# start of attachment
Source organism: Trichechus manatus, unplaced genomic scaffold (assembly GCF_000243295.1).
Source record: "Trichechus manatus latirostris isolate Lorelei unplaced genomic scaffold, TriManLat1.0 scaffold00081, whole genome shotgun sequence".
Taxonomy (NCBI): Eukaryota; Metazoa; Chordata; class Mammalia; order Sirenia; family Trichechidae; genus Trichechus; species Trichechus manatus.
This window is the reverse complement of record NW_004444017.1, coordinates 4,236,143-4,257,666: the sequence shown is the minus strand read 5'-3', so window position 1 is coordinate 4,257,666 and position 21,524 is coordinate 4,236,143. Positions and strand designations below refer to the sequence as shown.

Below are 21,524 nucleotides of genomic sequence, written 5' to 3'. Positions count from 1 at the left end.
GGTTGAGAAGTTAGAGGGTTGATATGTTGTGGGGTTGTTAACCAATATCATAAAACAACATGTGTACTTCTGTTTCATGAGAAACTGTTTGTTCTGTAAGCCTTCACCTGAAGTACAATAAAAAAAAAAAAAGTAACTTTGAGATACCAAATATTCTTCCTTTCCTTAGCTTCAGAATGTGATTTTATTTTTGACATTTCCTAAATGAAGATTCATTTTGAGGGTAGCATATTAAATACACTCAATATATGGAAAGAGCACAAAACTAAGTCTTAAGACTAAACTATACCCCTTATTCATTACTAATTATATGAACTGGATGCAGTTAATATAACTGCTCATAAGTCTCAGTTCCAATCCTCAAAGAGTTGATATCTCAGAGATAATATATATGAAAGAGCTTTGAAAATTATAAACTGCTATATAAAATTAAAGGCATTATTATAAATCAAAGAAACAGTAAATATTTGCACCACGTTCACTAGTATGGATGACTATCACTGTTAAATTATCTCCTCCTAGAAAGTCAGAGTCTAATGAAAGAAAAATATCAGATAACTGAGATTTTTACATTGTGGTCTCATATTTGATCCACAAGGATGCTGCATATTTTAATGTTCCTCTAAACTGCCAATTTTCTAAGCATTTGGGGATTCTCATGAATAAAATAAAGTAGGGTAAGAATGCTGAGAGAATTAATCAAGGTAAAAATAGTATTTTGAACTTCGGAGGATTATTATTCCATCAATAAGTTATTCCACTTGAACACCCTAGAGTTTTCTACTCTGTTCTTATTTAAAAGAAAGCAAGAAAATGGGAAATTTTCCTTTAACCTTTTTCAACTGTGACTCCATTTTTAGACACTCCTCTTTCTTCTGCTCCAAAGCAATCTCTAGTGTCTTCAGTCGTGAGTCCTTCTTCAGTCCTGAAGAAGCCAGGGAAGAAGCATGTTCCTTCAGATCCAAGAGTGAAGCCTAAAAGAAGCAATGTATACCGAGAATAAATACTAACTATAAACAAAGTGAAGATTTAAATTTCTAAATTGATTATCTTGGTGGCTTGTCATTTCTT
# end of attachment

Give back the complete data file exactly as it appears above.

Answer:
Source organism: Trichechus manatus, unplaced genomic scaffold (assembly GCF_000243295.1).
Source record: "Trichechus manatus latirostris isolate Lorelei unplaced genomic scaffold, TriManLat1.0 scaffold00081, whole genome shotgun sequence".
Taxonomy (NCBI): Eukaryota; Metazoa; Chordata; class Mammalia; order Sirenia; family Trichechidae; genus Trichechus; species Trichechus manatus.
This window is the reverse complement of record NW_004444017.1, coordinates 4,236,143-4,257,666: the sequence shown is the minus strand read 5'-3', so window position 1 is coordinate 4,257,666 and position 21,524 is coordinate 4,236,143. Positions and strand designations below refer to the sequence as shown.

Below are 21,524 nucleotides of genomic sequence, written 5' to 3'. Positions count from 1 at the left end.
GGTTGAGAAGTTAGAGGGTTGATATGTTGTGGGGTTGTTAACCAATATCATAAAACAACATGTGTACTTCTGTTTCATGAGAAACTGTTTGTTCTGTAAGCCTTCACCTGAAGTACAATAAAAAAAAAAAAAGTAACTTTGAGATACCAAATATTCTTCCTTTCCTTAGCTTCAGAATGTGATTTTATTTTTGACATTTCCTAAATGAAGATTCATTTTGAGGGTAGCATATTAAATACACTCAATATATGGAAAGAGCACAAAACTAAGTCTTAAGACTAAACTATACCCCTTATTCATTACTAATTATATGAACTGGATGCAGTTAATATAACTGCTCATAAGTCTCAGTTCCAATCCTCAAAGAGTTGATATCTCAGAGATAATATATATGAAAGAGCTTTGAAAATTATAAACTGCTATATAAAATTAAAGGCATTATTATAAATCAAAGAAACAGTAAATATTTGCACCACGTTCACTAGTATGGATGACTATCACTGTTAAATTATCTCCTCCTAGAAAGTCAGAGTCTAATGAAAGAAAAATATCAGATAACTGAGATTTTTACATTGTGGTCTCATATTTGATCCACAAGGATGCTGCATATTTTAATGTTCCTCTAAACTGCCAATTTTCTAAGCATTTGGGGATTCTCATGAATAAAATAAAGTAGGGTAAGAATGCTGAGAGAATTAATCAAGGTAAAAATAGTATTTTGAACTTCGGAGGATTATTATTCCATCAATAAGTTATTCCACTTGAACACCCTAGAGTTTTCTACTCTGTTCTTATTTAAAAGAAAGCAAGAAAATGGGAAATTTTCCTTTAACCTTTTTCAACTGTGACTCCATTTTTAGACACTCCTCTTTCTTCTGCTCCAAAGCAATCTCTAGTGTCTTCAGTCGTGAGTCCTTCTTCAGTCCTGAAGAAGCCAGGGAAGAAGCATGTTCCTTCAGATCCAAGAGTGAAGCCTAAAAGAAGCAATGTATACCGAGAATAAATACTAACTATAAACAAAGTGAAGATTTAAATTTCTAAATTGATTATCTTGGTGGCTTGTCATTTCTT